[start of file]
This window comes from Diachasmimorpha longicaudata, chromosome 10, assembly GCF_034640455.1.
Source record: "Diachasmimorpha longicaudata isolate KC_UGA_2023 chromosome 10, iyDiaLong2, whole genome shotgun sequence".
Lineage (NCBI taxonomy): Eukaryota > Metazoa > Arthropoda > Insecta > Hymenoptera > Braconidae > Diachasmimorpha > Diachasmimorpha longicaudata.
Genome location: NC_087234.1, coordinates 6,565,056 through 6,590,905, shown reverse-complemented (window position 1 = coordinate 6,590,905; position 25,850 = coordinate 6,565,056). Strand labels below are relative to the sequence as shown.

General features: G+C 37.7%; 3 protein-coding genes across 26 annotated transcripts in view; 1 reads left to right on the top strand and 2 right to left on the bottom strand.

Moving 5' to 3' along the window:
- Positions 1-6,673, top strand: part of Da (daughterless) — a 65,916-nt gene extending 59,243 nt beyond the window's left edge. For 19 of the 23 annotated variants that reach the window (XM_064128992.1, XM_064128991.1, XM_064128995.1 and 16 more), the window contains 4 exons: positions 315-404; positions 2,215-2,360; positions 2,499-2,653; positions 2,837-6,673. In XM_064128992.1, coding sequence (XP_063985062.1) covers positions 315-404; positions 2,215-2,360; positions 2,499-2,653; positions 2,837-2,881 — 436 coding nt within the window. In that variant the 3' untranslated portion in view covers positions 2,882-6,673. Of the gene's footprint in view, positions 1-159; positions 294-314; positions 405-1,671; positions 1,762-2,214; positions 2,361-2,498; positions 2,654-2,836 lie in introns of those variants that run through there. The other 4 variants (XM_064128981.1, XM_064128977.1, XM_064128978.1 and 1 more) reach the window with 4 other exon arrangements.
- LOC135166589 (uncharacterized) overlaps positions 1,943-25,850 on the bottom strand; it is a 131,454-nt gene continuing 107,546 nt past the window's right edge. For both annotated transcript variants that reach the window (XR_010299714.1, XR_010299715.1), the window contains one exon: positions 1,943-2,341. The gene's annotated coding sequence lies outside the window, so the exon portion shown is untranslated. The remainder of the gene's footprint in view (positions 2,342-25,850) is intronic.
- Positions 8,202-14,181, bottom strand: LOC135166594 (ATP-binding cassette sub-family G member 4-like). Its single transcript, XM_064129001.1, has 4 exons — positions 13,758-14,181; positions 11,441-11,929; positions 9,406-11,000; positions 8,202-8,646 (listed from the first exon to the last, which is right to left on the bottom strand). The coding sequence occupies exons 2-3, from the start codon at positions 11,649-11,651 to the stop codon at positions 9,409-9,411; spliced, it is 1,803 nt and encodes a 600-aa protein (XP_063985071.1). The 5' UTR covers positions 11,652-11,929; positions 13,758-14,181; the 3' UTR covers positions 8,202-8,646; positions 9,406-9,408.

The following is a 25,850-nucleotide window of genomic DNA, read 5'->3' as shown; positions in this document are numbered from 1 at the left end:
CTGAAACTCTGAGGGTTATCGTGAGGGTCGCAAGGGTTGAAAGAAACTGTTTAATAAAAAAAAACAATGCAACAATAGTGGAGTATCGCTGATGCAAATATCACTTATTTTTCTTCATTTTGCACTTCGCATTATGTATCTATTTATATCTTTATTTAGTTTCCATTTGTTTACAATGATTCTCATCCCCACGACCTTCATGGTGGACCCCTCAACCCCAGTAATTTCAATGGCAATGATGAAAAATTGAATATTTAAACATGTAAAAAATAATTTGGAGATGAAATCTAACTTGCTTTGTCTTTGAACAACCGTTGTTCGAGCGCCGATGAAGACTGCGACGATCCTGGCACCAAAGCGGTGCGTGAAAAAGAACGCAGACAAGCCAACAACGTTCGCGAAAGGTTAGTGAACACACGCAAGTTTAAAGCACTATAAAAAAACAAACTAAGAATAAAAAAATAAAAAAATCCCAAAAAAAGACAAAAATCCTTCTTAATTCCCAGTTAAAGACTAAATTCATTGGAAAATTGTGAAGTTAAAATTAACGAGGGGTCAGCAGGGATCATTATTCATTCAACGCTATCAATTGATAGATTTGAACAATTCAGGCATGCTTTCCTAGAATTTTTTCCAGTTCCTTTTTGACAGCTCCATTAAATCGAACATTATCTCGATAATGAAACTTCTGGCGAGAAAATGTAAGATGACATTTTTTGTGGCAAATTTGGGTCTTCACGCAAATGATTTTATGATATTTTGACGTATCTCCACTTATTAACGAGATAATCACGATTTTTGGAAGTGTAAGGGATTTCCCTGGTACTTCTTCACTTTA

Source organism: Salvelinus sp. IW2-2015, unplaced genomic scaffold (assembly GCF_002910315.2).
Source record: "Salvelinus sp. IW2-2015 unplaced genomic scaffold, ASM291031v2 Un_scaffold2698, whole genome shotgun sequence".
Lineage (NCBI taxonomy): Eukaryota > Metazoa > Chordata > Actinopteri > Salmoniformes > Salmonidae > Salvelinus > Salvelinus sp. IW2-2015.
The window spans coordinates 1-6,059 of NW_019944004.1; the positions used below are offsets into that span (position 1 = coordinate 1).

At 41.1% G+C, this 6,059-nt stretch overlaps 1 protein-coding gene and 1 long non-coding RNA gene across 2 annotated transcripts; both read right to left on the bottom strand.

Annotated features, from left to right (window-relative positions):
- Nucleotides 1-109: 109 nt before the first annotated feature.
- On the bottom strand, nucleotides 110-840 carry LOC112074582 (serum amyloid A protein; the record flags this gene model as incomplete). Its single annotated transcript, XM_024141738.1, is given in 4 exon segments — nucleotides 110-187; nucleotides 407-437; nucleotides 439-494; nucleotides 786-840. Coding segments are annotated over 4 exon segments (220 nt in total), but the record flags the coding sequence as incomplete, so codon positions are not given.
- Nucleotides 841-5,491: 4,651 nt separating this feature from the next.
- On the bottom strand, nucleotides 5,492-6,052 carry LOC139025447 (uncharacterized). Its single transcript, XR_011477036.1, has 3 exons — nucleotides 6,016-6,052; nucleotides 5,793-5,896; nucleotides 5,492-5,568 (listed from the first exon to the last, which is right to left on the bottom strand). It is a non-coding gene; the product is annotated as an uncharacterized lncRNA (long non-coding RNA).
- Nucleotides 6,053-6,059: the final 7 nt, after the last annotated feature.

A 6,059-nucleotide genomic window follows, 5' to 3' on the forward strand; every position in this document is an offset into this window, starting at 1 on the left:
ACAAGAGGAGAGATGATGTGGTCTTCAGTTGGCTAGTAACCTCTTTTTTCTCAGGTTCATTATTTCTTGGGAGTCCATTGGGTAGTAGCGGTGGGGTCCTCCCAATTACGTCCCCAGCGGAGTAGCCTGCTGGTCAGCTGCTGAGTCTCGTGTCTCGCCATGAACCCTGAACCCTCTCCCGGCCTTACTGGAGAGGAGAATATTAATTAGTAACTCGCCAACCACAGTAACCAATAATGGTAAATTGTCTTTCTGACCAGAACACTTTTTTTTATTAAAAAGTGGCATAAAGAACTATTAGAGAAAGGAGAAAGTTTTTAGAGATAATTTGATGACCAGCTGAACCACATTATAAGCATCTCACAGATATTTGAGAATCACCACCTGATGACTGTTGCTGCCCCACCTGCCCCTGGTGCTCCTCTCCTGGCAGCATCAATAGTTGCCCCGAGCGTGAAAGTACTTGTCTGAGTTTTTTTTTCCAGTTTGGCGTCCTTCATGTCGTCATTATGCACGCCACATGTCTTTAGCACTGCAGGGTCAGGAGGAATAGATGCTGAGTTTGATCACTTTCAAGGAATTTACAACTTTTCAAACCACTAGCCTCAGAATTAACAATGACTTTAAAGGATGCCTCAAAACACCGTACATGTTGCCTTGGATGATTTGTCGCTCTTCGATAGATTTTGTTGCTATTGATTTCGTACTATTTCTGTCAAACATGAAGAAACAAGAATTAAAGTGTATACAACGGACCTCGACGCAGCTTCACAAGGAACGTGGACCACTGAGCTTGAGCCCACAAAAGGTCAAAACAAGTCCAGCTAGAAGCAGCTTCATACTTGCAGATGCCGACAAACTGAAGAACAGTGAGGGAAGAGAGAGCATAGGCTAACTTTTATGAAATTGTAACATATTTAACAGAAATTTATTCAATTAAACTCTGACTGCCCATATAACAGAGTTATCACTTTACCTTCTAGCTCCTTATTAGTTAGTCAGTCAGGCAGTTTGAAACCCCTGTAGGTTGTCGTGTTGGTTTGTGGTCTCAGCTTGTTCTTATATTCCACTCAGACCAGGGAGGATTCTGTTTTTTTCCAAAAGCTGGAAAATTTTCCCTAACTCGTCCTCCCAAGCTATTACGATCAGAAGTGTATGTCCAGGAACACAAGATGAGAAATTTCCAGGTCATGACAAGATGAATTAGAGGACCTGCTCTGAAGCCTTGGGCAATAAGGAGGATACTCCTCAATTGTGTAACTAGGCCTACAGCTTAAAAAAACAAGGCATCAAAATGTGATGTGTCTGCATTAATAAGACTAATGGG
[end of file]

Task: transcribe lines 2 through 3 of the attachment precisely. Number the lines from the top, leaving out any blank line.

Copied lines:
Source record: "Diachasmimorpha longicaudata isolate KC_UGA_2023 chromosome 10, iyDiaLong2, whole genome shotgun sequence".
Lineage (NCBI taxonomy): Eukaryota > Metazoa > Arthropoda > Insecta > Hymenoptera > Braconidae > Diachasmimorpha > Diachasmimorpha longicaudata.